Early diagnosis and treatment of exacerbations of chronic obstructive pulmonary disease (COPD) may improve outcomes and avoid the need for hospital admission.
- An exacerbation of COPD is characterised by a change in the patient’s baseline symptoms of dyspnoea, cough and/or sputum production that is acute in onset and may warrant a change in medication.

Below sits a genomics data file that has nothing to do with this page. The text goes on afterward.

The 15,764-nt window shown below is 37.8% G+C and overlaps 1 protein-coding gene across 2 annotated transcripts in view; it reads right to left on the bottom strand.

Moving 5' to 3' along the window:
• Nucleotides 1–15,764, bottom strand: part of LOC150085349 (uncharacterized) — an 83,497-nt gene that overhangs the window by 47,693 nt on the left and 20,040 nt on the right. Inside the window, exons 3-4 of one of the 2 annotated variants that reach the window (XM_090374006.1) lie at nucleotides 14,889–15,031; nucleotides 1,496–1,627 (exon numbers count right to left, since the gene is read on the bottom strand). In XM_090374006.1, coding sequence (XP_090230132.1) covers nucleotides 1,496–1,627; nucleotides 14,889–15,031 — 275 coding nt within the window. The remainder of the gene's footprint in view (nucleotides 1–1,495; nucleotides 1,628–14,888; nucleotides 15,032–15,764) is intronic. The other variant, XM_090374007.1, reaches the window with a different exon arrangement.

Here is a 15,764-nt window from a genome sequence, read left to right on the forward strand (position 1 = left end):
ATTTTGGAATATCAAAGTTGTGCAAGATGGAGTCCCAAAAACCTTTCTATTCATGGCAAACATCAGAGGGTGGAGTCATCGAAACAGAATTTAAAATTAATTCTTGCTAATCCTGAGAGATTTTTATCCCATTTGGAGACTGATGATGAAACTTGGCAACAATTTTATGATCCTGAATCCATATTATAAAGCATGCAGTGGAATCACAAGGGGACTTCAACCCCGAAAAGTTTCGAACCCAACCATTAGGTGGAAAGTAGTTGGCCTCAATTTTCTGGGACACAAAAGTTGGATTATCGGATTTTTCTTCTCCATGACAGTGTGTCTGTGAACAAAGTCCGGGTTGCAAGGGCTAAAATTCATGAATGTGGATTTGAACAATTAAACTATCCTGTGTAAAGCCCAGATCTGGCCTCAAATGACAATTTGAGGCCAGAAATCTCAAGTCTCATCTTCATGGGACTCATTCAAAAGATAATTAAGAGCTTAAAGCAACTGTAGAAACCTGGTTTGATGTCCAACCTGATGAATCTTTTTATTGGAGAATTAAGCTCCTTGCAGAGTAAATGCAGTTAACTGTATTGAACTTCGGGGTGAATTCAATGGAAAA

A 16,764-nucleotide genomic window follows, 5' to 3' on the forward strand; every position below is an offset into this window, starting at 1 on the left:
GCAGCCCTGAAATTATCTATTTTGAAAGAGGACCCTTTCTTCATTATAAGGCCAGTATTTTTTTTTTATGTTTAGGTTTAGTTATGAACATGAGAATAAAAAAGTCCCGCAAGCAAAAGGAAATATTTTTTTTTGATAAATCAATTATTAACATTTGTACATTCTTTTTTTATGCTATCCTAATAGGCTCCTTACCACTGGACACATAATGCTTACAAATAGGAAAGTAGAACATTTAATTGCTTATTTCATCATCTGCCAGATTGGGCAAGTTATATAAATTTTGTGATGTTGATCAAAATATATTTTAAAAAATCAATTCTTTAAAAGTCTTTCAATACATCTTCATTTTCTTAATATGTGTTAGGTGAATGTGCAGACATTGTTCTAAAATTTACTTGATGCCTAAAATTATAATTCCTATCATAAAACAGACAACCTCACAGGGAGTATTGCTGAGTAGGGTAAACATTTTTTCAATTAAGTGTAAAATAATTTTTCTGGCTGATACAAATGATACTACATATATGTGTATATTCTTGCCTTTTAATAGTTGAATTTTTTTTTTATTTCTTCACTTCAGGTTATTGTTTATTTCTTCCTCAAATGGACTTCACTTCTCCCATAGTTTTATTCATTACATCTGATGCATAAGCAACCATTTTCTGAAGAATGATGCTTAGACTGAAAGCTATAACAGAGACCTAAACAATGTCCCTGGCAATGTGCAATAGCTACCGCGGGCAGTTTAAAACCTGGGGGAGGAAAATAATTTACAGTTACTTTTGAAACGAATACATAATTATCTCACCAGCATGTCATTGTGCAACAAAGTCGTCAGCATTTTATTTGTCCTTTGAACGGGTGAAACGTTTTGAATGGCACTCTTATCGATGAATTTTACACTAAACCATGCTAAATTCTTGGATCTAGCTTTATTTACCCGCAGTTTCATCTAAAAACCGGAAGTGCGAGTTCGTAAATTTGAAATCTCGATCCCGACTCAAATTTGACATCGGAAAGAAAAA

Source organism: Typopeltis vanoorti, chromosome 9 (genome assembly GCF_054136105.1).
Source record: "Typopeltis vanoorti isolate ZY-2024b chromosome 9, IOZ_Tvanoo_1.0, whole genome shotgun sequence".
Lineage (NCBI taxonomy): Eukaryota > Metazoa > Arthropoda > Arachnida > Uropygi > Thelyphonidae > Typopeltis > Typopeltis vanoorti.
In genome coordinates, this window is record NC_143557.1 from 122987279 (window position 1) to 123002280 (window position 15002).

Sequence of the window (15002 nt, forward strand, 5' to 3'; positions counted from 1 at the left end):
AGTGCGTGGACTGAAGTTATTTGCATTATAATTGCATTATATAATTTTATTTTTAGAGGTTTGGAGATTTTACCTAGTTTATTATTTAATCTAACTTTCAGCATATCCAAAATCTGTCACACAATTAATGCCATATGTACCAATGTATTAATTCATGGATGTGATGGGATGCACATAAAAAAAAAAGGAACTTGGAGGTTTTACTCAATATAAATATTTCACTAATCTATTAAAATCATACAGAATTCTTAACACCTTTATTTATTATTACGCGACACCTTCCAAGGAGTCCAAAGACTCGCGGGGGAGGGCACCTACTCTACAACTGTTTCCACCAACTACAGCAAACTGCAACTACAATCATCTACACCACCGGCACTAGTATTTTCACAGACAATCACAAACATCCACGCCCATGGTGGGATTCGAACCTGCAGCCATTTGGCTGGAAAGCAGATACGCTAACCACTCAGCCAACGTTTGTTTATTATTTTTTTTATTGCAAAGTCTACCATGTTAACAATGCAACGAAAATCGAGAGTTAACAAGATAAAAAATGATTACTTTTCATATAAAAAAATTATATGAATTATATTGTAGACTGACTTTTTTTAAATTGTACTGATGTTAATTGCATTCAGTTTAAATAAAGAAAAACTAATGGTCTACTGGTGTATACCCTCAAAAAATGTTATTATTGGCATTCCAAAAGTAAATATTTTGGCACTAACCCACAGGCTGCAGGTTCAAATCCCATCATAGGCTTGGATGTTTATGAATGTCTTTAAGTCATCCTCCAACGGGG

- An increased respiratory rate and/or airway inflammation may result in dynamic hyperinflation and gas trapping.
- Appropriate management of exacerbations includes the use of bronchodilators, systemic corticosteroids, antibiotics and, in severe exacerbations, noninvasive positive pressure ventilation.
- Patients who have had one exacerbation are highly likely to have a recurrence. An appropriate follow-up management plan and early initiation of therapy may improve outcomes.